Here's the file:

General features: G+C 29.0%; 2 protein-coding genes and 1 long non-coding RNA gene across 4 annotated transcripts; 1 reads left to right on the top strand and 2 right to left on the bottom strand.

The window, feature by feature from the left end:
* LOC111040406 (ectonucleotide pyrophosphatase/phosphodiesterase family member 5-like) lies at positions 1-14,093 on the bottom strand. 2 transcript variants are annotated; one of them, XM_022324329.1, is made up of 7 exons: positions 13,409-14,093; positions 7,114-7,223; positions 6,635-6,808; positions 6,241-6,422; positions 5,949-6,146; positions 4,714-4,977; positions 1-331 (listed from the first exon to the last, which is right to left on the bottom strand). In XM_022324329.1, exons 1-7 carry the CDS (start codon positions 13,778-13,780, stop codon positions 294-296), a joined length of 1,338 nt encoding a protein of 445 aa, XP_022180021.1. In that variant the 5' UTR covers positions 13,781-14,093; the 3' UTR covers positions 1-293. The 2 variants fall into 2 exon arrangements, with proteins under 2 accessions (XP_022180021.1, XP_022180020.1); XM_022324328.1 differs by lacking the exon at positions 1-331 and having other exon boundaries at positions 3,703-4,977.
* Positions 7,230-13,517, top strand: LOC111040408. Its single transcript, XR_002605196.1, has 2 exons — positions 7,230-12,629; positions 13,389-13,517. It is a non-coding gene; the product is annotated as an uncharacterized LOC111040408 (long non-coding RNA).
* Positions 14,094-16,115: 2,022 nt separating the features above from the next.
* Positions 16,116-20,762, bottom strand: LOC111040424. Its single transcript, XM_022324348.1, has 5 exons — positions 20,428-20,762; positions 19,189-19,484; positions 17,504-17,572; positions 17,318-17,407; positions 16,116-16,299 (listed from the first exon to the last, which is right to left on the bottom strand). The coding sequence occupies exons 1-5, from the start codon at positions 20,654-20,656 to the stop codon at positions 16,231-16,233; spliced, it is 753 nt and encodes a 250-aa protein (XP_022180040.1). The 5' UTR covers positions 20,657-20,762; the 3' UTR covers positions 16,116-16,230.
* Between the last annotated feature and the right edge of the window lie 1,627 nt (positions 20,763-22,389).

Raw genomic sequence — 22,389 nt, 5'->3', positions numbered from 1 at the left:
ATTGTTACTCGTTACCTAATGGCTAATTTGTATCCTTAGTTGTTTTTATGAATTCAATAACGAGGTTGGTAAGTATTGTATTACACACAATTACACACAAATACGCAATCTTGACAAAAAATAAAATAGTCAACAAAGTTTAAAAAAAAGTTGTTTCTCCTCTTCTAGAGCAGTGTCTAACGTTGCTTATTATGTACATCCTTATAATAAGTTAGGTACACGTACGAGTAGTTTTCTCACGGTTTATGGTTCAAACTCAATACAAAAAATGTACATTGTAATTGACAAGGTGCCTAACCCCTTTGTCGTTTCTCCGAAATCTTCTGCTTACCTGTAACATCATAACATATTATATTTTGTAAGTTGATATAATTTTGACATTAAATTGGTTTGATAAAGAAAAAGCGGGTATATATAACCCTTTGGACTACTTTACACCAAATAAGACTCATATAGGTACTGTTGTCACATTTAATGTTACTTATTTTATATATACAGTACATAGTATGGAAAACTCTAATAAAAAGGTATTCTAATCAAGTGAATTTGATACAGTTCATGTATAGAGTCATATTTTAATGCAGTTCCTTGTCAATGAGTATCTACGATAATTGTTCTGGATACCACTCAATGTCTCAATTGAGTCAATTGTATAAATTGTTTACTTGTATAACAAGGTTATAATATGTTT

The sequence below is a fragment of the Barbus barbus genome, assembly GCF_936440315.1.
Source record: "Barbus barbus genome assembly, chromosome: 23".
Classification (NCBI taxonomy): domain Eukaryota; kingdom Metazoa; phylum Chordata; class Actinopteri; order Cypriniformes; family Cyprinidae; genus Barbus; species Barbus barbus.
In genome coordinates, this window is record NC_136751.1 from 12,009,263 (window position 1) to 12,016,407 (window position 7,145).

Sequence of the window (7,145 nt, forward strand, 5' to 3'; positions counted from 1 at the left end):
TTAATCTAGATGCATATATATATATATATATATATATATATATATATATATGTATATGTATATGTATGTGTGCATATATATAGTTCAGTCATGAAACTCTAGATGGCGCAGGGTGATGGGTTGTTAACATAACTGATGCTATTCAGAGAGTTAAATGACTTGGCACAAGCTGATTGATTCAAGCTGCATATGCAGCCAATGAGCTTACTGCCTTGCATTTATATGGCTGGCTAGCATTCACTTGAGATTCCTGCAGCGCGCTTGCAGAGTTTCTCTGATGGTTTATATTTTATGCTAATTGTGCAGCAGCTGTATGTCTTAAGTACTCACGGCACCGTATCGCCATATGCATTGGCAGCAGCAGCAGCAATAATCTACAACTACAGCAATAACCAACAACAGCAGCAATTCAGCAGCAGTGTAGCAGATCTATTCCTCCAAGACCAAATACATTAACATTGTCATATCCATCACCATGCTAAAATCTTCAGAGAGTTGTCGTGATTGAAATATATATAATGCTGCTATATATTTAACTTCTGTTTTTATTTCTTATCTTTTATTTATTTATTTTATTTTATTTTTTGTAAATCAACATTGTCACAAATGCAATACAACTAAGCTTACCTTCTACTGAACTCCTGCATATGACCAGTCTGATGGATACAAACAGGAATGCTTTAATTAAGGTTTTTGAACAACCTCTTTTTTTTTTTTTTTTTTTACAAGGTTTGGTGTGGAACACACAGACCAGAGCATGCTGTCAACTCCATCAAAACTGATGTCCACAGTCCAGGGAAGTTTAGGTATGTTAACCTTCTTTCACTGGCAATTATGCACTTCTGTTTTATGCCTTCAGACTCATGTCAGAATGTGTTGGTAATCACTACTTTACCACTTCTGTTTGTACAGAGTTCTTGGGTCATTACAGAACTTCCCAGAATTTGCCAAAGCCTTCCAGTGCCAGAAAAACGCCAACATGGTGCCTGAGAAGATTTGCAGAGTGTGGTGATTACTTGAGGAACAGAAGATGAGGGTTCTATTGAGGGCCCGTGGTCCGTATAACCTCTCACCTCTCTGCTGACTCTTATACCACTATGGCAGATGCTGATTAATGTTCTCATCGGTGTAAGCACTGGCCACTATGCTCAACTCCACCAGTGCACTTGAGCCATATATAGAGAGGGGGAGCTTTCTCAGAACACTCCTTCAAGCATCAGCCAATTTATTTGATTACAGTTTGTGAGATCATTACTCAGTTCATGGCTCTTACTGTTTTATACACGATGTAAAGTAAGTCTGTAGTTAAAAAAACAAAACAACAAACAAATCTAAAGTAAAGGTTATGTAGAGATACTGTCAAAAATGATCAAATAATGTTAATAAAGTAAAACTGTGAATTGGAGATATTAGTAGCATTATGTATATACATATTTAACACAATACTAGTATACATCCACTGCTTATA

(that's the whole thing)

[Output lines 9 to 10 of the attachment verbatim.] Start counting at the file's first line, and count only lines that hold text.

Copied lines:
ATTGTTACTCGTTACCTAATGGCTAATTTGTATCCTTAGTTGTTTTTATGAATTCAATAACGAGGTTGGTAAGTATTGTATTACACACAATTACACACAAATACGCAATCTTGACAAAAAATAAAATAGTCAACAAAGTTTAAAAAAAAGTTGTTTCTCCTCTTCTAGAGCAGTGTCTAACGTTGCTTATTATGTACATCCTTATAATAAGTTAGGTACACGTACGAGTAGTTTTCTCACGGTTTATGGTTCAAACTCAATACAAAAAATGTACATTGTAATTGACAAGGTGCCTAACCCCTTTGTCGTTTCTCCGAAATCTTCTGCTTACCTGTAACATCATAACATATTATATTTTGTAAGTTGATATAATTTTGACATTAAATTGGTTTGATAAAGAAAAAGCGGGTATATATAACCCTTTGGACTACTTTACACCAAATAAGACTCATATAGGTACTGTTGTCACATTTAATGTTACTTATTTTATATATACAGTACATAGTATGGAAAACTCTAATAAAAAGGTATTCTAATCAAGTGAATTTGATACAGTTCATGTATAGAGTCATATTTTAATGCAGTTCCTTGTCAATGAGTATCTACGATAATTGTTCTGGATACCACTCAATGTCTCAATTGAGTCAATTGTATAAATTGTTTACTTGTATAACAAGGTTATAATATGTTT

The sequence below is a fragment of the Barbus barbus genome, assembly GCF_936440315.1.